After a tense, taut 90 minutes of action, América needed just 35 seconds of overtime to swipe the crown from Tigres’ head.
Julián Quiñones knocked home his own rebound from close range after Diego Reyes badly muffed a clearance attempt inside the box and the Aguilas went on to defeat their Northern rivals
A minute later, Tigres goalie Nahuel Guzmán got a second yellow card (both in overtime) and sent the defending champs down to nine men. (Sub Raymundo Fulgencio had been shown a red card in minute 80 after lashing out at Quiñones who had muscled him off the ball.)
With that, América ordered staff to start clearing out a spot in the trophy cabinet for the franchise’s 14th Liga MX trophy. Richard Sánchez added the second with a monumental blast in minute 104, and Jonathan Rodríguez capped the coronation with a golazo in minute 120.
The king is dead; long live the king
The outcome – especially as it came in large part due to loss of composure – was a tough pill to swallow for the veteran Tigres squad.
They had hoped to become just the fourth team to win back-to-back Liga MX titles since the switch to split seasons back in 1996.
“Los felinos” had demonstrated poise for 170 minutes, playing with their typical pragmatism while managing to survive several dangerous América bursts forward.
Guzmán had been magnificent, making four magical saves, including the initial shot by Quiñones early in overtime. Twice in regulation, the enigmatic goalie had denied Diego Valdés of sure goals and his passing out from the back had also posed a threat.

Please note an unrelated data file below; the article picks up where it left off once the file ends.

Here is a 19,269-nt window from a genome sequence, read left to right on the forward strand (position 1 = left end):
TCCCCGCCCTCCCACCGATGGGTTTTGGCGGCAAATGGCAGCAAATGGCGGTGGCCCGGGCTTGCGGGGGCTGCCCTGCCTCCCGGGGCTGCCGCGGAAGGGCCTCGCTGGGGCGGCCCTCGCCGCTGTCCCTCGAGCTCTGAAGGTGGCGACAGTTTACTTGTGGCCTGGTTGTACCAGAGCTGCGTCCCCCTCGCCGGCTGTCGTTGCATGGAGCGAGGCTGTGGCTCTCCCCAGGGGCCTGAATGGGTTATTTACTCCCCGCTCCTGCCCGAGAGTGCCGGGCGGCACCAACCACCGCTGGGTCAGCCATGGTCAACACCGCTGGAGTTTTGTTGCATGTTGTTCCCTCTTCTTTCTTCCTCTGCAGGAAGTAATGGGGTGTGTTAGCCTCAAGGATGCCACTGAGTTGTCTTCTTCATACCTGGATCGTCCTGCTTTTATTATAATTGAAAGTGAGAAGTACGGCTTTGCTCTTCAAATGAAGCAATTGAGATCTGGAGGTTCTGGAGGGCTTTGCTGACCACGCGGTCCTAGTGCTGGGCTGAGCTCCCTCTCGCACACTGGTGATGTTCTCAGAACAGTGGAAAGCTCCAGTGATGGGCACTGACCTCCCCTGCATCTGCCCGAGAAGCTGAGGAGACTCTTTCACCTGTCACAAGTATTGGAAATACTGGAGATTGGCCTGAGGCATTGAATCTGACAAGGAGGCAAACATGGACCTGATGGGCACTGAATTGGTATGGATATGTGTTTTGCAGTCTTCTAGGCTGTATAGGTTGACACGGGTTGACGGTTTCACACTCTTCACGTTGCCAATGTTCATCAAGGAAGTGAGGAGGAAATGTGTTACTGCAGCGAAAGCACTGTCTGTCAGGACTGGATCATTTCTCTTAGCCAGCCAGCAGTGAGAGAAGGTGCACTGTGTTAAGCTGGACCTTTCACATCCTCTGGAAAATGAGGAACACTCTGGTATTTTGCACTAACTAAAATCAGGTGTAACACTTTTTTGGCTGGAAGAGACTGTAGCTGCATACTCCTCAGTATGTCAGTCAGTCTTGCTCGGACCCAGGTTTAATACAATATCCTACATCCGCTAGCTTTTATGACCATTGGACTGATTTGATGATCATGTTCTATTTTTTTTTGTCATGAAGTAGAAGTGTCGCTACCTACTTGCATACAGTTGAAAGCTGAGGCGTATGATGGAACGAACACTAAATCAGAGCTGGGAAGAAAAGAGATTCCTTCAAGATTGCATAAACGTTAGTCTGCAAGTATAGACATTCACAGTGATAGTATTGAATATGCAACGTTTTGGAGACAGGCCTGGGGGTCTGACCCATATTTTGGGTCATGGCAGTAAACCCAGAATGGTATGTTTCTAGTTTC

But after Quiñones’ goal, Guzmán lost his cool and he earned a yellow card for his over-the-top histrionics. Minutes later, when he recklessly tackled Quiñones out near midfield, the throne was formally vacated.
The final 25 minutes of the Final was a full-throated serenade, interrupted at times by a string of “Olé! Olé! Olé!” chants, and.
The Aguilas had been waiting to add to their league-record title haul for five years – América is now two ahead of Guadalajara in the league record books – and the result allows Miguel Layún to retire as a champion.
Layún started and played 76 minutes though he wasn’t as effective as he was on Thursday in the first leg. The 35-year-old leaves with four Liga MX titles, winning three with América (Clausura 2013, Apertura 2014 and this season) and once with Monterrey (Apertura 2019 - and his Rayados defeated the Aguilas in the Final).
For his part, Quiñones now has five championship rings in his jewelry box. The newest member of El Tri won league honors with Tigres (Apertura 2016 and Clausura 2019), Atlas (Apertura 2021 and Clausura 2022) and now in his first season with the Aguilas.